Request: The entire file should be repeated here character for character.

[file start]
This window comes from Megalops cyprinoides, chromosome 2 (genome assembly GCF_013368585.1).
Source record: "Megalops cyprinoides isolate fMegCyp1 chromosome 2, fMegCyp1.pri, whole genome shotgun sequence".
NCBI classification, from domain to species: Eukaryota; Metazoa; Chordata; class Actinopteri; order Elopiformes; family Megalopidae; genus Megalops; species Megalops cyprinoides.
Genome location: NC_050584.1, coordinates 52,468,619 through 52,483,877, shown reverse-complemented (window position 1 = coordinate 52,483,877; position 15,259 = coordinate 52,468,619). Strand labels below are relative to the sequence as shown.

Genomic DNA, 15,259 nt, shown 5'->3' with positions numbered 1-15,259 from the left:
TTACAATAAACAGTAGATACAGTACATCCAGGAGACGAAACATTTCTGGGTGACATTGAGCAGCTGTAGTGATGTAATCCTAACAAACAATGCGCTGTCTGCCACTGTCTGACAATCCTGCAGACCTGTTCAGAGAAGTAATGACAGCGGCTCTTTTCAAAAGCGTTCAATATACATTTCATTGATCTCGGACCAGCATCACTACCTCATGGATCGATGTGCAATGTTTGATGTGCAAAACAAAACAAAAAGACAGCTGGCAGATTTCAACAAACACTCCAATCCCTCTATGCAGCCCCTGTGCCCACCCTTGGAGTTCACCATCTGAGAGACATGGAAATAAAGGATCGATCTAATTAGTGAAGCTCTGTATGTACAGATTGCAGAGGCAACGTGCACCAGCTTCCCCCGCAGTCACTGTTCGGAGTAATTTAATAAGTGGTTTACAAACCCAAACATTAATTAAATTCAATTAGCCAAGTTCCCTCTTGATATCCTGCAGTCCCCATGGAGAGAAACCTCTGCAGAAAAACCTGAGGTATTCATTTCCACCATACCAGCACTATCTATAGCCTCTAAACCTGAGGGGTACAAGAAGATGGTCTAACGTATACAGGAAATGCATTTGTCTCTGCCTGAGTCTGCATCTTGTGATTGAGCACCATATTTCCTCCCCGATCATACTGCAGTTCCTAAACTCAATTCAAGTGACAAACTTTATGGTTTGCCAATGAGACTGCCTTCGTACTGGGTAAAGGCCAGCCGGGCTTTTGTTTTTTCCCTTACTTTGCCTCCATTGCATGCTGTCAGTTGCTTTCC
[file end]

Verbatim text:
This window comes from Megalops cyprinoides, chromosome 2 (genome assembly GCF_013368585.1).
Source record: "Megalops cyprinoides isolate fMegCyp1 chromosome 2, fMegCyp1.pri, whole genome shotgun sequence".
NCBI classification, from domain to species: Eukaryota; Metazoa; Chordata; class Actinopteri; order Elopiformes; family Megalopidae; genus Megalops; species Megalops cyprinoides.
Genome location: NC_050584.1, coordinates 52,468,619 through 52,483,877, shown reverse-complemented (window position 1 = coordinate 52,483,877; position 15,259 = coordinate 52,468,619). Strand labels below are relative to the sequence as shown.

Genomic DNA, 15,259 nt, shown 5'->3' with positions numbered 1-15,259 from the left:
TTACAATAAACAGTAGATACAGTACATCCAGGAGACGAAACATTTCTGGGTGACATTGAGCAGCTGTAGTGATGTAATCCTAACAAACAATGCGCTGTCTGCCACTGTCTGACAATCCTGCAGACCTGTTCAGAGAAGTAATGACAGCGGCTCTTTTCAAAAGCGTTCAATATACATTTCATTGATCTCGGACCAGCATCACTACCTCATGGATCGATGTGCAATGTTTGATGTGCAAAACAAAACAAAAAGACAGCTGGCAGATTTCAACAAACACTCCAATCCCTCTATGCAGCCCCTGTGCCCACCCTTGGAGTTCACCATCTGAGAGACATGGAAATAAAGGATCGATCTAATTAGTGAAGCTCTGTATGTACAGATTGCAGAGGCAACGTGCACCAGCTTCCCCCGCAGTCACTGTTCGGAGTAATTTAATAAGTGGTTTACAAACCCAAACATTAATTAAATTCAATTAGCCAAGTTCCCTCTTGATATCCTGCAGTCCCCATGGAGAGAAACCTCTGCAGAAAAACCTGAGGTATTCATTTCCACCATACCAGCACTATCTATAGCCTCTAAACCTGAGGGGTACAAGAAGATGGTCTAACGTATACAGGAAATGCATTTGTCTCTGCCTGAGTCTGCATCTTGTGATTGAGCACCATATTTCCTCCCCGATCATACTGCAGTTCCTAAACTCAATTCAAGTGACAAACTTTATGGTTTGCCAATGAGACTGCCTTCGTACTGGGTAAAGGCCAGCCGGGCTTTTGTTTTTTCCCTTACTTTGCCTCCATTGCATGCTGTCAGTTGCTTTCC